Sorry, everyone, but real money columnist Paul Price has a little tough love going your way.
“This little guy,” he wrote recently, “is almost always wrong. When they pull money out of stocks, you should do the opposite.”
This is the beginning of one of the most classic investing advice, going back to Warren Buffett himself. This wisdom suggests that investors should trade counter-cyclically with the market. When everyone buys, it’s time to sell. When everyone is selling, that’s the best time to buy.
It may be common sense, but the cliché is there for a reason.
Here, many investors will go with the flow. In some cases, their strategies were too short-term. They calculate profits in days (if not hours) and build portfolios that can’t wait for the market to recover value or start selling low.
In other cases, investors are simply acting on sentiment. They follow their fear or fear of missing out and often make worse trading decisions for it.
This is especially true of retail investors. When the market fell sharply, many retail investors wanted to do something to protect their portfolios. Unfortunately, this often puts them in the worst possible situation.
For example, “with just one session left, there’s no denying that stocks could have their worst January since 2008,” Price wrote. “As of Jan. 27, about 44% of all Nasdaq stocks are down at least 50% from their highs. This rarely happens in the 21st century.”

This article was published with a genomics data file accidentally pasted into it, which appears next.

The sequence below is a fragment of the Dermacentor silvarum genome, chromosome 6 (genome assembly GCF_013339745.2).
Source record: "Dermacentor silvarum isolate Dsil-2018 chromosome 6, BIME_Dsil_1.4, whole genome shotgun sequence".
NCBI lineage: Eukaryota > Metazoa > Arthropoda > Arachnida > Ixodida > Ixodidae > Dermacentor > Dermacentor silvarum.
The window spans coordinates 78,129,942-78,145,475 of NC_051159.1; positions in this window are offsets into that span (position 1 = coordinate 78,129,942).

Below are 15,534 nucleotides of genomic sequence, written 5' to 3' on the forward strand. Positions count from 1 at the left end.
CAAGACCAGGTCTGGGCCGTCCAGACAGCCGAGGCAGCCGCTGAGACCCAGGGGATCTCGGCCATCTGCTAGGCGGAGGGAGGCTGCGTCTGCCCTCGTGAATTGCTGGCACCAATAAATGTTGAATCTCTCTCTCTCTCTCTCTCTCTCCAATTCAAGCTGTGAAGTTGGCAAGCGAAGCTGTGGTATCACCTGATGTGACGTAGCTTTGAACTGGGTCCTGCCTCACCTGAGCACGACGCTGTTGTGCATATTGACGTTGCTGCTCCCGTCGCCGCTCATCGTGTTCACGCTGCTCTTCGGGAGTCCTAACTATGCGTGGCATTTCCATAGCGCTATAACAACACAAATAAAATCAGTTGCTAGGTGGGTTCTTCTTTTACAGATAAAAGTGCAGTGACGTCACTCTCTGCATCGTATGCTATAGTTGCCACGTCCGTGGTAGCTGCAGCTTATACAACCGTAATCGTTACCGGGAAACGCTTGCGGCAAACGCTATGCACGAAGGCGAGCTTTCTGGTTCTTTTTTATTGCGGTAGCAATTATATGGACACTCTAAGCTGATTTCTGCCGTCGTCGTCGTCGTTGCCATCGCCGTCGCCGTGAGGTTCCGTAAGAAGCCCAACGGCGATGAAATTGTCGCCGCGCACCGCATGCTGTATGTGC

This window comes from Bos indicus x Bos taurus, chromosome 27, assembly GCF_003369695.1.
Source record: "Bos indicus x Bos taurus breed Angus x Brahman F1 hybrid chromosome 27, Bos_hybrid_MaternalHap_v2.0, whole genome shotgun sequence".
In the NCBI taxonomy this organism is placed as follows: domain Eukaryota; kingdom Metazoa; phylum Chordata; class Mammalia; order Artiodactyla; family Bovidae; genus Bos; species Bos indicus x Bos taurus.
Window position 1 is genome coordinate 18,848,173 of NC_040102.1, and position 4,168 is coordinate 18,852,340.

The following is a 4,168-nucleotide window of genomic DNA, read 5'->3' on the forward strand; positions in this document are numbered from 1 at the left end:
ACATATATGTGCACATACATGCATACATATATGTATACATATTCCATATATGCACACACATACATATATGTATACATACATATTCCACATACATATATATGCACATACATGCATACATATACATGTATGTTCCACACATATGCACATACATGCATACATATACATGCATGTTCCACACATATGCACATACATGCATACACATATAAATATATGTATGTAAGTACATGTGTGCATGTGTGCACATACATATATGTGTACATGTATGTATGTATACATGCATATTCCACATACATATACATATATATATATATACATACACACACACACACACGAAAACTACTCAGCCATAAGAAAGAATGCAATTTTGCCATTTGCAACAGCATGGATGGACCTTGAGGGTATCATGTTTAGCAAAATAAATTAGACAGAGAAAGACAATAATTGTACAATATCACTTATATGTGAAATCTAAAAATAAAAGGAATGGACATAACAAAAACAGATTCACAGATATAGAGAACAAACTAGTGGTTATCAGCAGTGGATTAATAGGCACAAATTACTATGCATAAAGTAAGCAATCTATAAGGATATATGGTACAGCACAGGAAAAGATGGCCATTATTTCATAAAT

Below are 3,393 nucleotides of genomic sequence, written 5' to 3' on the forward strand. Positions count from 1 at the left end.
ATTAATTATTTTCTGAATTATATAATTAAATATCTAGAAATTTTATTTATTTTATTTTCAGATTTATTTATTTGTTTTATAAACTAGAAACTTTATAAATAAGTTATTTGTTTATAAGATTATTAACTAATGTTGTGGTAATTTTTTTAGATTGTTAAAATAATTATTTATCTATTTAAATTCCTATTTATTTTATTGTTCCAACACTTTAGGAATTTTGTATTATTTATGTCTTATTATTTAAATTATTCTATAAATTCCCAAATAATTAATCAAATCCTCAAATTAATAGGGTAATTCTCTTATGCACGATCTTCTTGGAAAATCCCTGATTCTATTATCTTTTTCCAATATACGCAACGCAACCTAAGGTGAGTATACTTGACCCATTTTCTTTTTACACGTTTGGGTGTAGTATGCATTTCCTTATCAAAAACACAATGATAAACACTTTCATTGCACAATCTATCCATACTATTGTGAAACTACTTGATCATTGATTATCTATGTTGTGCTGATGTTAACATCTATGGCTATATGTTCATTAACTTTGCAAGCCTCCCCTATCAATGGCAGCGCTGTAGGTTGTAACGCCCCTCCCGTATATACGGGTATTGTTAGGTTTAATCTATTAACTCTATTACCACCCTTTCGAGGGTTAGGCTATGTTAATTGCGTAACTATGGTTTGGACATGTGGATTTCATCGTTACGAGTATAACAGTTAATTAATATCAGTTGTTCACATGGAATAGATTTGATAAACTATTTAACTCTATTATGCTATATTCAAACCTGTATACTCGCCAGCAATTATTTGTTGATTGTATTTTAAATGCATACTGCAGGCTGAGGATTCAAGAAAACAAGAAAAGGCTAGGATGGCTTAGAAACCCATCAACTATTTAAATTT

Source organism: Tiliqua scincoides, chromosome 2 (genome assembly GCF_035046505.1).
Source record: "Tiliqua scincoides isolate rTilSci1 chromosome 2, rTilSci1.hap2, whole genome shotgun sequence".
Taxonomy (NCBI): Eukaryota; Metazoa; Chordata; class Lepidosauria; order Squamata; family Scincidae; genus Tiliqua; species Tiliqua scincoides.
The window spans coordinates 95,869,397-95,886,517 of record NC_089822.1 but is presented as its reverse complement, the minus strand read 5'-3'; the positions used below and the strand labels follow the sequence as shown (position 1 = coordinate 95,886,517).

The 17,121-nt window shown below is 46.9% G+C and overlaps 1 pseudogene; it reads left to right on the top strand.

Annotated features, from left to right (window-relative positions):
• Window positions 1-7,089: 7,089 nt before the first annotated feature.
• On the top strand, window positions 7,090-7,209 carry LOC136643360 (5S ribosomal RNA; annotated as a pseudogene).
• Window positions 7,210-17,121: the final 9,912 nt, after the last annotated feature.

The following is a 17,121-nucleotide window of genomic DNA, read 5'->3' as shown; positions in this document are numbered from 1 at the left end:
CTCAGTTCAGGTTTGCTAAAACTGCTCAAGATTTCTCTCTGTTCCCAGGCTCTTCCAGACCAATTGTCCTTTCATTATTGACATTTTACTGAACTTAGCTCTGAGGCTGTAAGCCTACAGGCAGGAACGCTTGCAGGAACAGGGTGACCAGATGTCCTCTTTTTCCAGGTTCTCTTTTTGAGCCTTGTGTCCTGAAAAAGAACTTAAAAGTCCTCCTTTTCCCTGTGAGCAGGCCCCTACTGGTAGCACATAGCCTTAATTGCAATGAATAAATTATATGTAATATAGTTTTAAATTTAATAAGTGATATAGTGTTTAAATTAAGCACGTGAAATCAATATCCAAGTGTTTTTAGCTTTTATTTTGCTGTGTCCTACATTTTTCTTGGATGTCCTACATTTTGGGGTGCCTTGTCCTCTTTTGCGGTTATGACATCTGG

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After all, “However, many of the companies that were beaten never made money. Those should have been eliminated from ridiculous valuations.”
Any good news to see? Yes.
The AAII (American Association of Individual Investors) sentiment survey at the time showed that this was one of the widest spreads between bullish and bearish members since 2013.
“Why is this good news? The public is almost always wrong when it comes to market timing. So extreme bearishness is a very positive opposite indicator.”
In fact, the S&P 500 surged about 6% over the following week, returning to those levels a week later. (Well, the unprecedented geopolitical crisis since then doesn’t mean the indicator isn’t working. Despite weeks of volatility, the index is now well above its January lows).
Broadly speaking, there are two takeaways here: First, despite the rules, don’t invest in companies that aren’t worth your money. Just because a stock is well-known or has fallen, it doesn’t always mean you should buy. See if they can answer simple questions like “Can the company make a profit.”
second? Sometimes bad news can mean very good things.
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